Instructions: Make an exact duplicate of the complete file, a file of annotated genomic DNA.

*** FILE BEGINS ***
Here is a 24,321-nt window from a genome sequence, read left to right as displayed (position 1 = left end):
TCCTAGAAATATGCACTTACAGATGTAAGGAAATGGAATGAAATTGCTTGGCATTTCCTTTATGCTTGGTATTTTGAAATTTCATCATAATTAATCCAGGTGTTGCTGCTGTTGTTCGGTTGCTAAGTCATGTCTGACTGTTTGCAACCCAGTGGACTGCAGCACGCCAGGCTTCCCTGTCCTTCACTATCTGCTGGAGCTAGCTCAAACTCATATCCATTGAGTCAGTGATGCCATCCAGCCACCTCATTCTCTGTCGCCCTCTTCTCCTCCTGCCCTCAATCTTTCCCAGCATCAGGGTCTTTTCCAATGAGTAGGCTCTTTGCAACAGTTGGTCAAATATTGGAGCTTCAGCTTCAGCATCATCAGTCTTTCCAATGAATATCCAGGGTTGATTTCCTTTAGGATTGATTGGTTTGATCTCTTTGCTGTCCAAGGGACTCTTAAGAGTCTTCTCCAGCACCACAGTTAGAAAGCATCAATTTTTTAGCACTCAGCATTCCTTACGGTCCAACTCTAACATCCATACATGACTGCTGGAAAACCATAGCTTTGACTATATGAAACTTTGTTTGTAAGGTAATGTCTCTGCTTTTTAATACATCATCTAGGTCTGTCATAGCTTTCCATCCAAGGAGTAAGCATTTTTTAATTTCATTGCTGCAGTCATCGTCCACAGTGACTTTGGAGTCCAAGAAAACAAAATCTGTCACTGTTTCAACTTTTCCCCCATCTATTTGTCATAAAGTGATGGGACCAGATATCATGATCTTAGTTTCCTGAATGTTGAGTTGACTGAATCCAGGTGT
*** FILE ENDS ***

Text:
Here is a 24,321-nt window from a genome sequence, read left to right as displayed (position 1 = left end):
TCCTAGAAATATGCACTTACAGATGTAAGGAAATGGAATGAAATTGCTTGGCATTTCCTTTATGCTTGGTATTTTGAAATTTCATCATAATTAATCCAGGTGTTGCTGCTGTTGTTCGGTTGCTAAGTCATGTCTGACTGTTTGCAACCCAGTGGACTGCAGCACGCCAGGCTTCCCTGTCCTTCACTATCTGCTGGAGCTAGCTCAAACTCATATCCATTGAGTCAGTGATGCCATCCAGCCACCTCATTCTCTGTCGCCCTCTTCTCCTCCTGCCCTCAATCTTTCCCAGCATCAGGGTCTTTTCCAATGAGTAGGCTCTTTGCAACAGTTGGTCAAATATTGGAGCTTCAGCTTCAGCATCATCAGTCTTTCCAATGAATATCCAGGGTTGATTTCCTTTAGGATTGATTGGTTTGATCTCTTTGCTGTCCAAGGGACTCTTAAGAGTCTTCTCCAGCACCACAGTTAGAAAGCATCAATTTTTTAGCACTCAGCATTCCTTACGGTCCAACTCTAACATCCATACATGACTGCTGGAAAACCATAGCTTTGACTATATGAAACTTTGTTTGTAAGGTAATGTCTCTGCTTTTTAATACATCATCTAGGTCTGTCATAGCTTTCCATCCAAGGAGTAAGCATTTTTTAATTTCATTGCTGCAGTCATCGTCCACAGTGACTTTGGAGTCCAAGAAAACAAAATCTGTCACTGTTTCAACTTTTCCCCCATCTATTTGTCATAAAGTGATGGGACCAGATATCATGATCTTAGTTTCCTGAATGTTGAGTTGACTGAATCCAGGTGT